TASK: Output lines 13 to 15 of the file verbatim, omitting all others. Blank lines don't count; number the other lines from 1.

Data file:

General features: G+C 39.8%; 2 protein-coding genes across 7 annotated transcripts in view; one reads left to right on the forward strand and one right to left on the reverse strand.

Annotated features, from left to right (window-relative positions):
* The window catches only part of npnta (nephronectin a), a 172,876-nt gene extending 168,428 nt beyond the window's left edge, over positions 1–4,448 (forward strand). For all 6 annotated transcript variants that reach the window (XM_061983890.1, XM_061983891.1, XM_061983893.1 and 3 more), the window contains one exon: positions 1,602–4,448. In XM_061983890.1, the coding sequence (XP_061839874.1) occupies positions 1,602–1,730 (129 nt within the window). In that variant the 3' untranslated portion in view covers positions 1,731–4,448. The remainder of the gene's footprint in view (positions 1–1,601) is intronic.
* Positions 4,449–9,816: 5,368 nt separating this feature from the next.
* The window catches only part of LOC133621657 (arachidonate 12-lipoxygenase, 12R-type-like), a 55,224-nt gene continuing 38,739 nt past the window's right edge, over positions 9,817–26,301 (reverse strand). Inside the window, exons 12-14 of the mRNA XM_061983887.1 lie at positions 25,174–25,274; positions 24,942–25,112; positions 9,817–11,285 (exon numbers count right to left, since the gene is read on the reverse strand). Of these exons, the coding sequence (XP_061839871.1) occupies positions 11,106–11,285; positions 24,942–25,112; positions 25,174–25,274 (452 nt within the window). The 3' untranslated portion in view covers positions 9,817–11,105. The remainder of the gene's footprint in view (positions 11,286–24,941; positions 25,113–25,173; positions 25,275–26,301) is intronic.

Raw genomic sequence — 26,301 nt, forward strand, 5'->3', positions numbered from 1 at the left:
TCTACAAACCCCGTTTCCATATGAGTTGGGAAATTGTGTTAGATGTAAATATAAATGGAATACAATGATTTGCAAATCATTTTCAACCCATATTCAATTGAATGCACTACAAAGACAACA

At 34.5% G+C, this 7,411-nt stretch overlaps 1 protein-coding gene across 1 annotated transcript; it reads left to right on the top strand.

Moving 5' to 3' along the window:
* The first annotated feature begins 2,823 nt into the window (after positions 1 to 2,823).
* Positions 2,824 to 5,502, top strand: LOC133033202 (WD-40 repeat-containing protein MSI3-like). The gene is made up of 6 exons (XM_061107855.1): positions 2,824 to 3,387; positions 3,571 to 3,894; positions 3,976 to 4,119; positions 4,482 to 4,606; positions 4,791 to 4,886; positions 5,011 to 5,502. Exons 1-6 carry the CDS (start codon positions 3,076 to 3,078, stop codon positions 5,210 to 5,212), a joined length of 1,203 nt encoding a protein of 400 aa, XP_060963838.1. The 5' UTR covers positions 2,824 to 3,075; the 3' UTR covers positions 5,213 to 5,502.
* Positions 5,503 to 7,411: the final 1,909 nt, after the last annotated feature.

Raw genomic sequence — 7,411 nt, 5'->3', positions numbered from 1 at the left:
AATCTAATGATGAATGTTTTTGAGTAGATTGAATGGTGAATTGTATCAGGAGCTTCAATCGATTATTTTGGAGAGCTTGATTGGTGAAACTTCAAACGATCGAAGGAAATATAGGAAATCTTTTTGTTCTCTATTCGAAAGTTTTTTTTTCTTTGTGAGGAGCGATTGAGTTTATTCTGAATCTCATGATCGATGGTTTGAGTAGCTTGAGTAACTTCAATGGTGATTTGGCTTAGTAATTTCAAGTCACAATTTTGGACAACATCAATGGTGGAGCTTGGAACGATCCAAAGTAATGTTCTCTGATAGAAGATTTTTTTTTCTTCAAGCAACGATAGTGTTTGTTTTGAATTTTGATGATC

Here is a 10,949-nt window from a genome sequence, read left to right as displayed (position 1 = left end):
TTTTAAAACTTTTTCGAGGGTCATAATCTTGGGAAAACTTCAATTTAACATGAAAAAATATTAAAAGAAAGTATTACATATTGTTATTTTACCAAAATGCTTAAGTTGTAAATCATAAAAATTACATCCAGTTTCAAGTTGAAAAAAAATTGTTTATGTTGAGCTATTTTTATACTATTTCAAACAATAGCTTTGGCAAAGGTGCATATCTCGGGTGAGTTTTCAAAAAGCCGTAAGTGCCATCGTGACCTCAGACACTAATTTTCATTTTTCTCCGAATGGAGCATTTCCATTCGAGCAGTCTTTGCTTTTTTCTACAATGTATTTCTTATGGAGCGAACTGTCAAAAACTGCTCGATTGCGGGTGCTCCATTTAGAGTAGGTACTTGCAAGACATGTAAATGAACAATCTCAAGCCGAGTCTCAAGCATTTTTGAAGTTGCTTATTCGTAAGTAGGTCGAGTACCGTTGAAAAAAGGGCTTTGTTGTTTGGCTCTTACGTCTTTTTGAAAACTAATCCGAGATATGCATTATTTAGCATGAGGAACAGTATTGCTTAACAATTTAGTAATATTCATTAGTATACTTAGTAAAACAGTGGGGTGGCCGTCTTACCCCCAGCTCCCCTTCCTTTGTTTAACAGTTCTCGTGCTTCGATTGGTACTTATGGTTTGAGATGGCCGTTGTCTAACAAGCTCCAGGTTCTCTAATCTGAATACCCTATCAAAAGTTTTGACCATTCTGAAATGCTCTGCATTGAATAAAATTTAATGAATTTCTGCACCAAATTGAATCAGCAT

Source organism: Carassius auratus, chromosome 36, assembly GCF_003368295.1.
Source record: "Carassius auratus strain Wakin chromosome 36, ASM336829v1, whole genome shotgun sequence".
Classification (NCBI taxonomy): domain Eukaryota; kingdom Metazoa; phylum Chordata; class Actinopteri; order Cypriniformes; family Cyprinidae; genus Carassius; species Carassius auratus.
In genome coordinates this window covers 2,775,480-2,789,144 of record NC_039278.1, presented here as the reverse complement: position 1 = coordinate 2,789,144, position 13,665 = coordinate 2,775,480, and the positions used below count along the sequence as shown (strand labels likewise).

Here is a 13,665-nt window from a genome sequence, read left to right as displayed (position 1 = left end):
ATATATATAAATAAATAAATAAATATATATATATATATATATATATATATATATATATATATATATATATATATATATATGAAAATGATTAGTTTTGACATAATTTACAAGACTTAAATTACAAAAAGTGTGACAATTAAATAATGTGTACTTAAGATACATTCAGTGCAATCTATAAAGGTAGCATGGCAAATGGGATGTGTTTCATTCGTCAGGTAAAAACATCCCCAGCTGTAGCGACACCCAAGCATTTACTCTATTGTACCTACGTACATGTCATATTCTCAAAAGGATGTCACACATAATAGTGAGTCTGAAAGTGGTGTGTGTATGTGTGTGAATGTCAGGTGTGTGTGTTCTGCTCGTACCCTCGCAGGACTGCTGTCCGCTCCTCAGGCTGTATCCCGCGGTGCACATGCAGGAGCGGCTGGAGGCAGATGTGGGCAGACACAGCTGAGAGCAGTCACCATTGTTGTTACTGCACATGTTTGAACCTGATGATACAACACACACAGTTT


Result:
Raw genomic sequence — 7,411 nt, 5'->3', positions numbered from 1 at the left:
AATCTAATGATGAATGTTTTTGAGTAGATTGAATGGTGAATTGTATCAGGAGCTTCAATCGATTATTTTGGAGAGCTTGATTGGTGAAACTTCAAACGATCGAAGGAAATATAGGAAATCTTTTTGTTCTCTATTCGAAAGTTTTTTTTTCTTTGTGAGGAGCGATTGAGTTTATTCTGAATCTCATGATCGATGGTTTGAGTAGCTTGAGTAACTTCAATGGTGATTTGGCTTAGTAATTTCAAGTCACAATTTTGGACAACATCAATGGTGGAGCTTGGAACGATCCAAAGTAATGTTCTCTGATAGAAGATTTTTTTTTCTTCAAGCAACGATAGTGTTTGTTTTGAATTTTGATGATC

Here is a 10,949-nt window from a genome sequence, read left to right as displayed (position 1 = left end):